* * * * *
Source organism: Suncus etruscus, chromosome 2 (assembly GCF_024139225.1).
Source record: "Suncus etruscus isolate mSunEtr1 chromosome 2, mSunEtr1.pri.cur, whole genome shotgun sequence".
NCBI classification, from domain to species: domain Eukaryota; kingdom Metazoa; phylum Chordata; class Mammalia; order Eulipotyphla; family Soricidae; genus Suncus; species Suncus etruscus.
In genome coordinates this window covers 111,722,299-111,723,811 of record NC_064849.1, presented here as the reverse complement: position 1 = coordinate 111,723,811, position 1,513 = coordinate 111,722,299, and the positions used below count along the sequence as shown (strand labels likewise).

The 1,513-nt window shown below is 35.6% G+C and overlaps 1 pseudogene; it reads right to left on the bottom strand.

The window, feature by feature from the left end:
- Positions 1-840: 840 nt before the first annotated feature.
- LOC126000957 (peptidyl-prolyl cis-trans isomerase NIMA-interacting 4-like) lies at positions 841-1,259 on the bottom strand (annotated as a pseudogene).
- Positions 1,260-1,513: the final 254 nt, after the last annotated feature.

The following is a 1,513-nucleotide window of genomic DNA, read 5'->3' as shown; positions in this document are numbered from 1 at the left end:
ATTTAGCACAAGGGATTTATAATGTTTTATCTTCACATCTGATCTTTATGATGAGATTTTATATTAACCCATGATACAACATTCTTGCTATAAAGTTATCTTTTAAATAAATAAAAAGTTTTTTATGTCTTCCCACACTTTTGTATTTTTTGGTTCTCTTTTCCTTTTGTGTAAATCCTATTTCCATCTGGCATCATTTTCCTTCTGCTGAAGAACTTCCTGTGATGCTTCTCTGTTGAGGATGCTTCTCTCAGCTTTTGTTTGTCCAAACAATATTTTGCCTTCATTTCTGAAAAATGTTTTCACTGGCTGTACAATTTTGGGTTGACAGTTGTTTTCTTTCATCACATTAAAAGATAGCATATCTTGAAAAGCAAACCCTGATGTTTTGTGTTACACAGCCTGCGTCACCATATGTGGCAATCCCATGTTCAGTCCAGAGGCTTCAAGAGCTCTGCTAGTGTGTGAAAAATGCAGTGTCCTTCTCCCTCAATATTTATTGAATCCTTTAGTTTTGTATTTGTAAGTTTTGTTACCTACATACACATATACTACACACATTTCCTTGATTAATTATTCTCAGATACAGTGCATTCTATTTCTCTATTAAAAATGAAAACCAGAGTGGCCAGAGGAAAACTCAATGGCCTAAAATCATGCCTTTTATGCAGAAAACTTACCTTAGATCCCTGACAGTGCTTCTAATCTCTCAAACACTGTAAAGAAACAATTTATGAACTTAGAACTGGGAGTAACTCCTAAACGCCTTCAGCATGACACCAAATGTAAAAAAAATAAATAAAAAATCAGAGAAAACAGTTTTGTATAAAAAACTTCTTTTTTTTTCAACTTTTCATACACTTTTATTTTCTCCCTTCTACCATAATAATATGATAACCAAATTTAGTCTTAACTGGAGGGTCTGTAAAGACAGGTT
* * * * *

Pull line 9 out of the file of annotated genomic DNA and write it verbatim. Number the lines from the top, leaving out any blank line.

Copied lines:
- Positions 1,260-1,513: the final 254 nt, after the last annotated feature.